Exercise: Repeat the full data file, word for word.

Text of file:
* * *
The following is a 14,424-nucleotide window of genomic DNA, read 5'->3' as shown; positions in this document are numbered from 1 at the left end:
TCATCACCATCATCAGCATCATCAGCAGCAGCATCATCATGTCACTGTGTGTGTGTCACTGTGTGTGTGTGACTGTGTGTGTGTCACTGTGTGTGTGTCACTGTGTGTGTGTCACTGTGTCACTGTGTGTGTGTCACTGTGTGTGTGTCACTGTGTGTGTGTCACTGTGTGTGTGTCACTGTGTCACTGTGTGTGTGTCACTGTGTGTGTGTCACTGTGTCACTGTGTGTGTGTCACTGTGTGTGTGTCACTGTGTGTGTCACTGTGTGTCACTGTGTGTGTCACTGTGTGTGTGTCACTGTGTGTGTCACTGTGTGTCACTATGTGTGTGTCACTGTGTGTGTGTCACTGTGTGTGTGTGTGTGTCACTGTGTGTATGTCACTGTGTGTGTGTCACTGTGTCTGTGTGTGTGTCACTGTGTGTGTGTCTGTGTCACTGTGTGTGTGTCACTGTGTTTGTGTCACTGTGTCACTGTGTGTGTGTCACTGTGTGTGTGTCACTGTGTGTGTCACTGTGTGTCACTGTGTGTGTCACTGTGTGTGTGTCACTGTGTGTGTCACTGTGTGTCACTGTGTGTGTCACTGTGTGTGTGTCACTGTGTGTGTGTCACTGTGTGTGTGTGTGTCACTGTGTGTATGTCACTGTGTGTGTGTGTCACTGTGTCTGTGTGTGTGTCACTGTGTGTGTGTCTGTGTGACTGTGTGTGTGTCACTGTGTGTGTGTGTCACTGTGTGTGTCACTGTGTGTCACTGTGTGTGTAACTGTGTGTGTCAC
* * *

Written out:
The following is a 14,424-nucleotide window of genomic DNA, read 5'->3' as shown; positions in this document are numbered from 1 at the left end:
TCATCACCATCATCAGCATCATCAGCAGCAGCATCATCATGTCACTGTGTGTGTGTCACTGTGTGTGTGTGACTGTGTGTGTGTCACTGTGTGTGTGTCACTGTGTGTGTGTCACTGTGTCACTGTGTGTGTGTCACTGTGTGTGTGTCACTGTGTGTGTGTCACTGTGTGTGTGTCACTGTGTCACTGTGTGTGTGTCACTGTGTGTGTGTCACTGTGTCACTGTGTGTGTGTCACTGTGTGTGTGTCACTGTGTGTGTCACTGTGTGTCACTGTGTGTGTCACTGTGTGTGTGTCACTGTGTGTGTCACTGTGTGTCACTATGTGTGTGTCACTGTGTGTGTGTCACTGTGTGTGTGTGTGTGTCACTGTGTGTATGTCACTGTGTGTGTGTCACTGTGTCTGTGTGTGTGTCACTGTGTGTGTGTCTGTGTCACTGTGTGTGTGTCACTGTGTTTGTGTCACTGTGTCACTGTGTGTGTGTCACTGTGTGTGTGTCACTGTGTGTGTCACTGTGTGTCACTGTGTGTGTCACTGTGTGTGTGTCACTGTGTGTGTCACTGTGTGTCACTGTGTGTGTCACTGTGTGTGTGTCACTGTGTGTGTGTCACTGTGTGTGTGTGTGTCACTGTGTGTATGTCACTGTGTGTGTGTGTCACTGTGTCTGTGTGTGTGTCACTGTGTGTGTGTCTGTGTGACTGTGTGTGTGTCACTGTGTGTGTGTGTCACTGTGTGTGTCACTGTGTGTCACTGTGTGTGTAACTGTGTGTGTCAC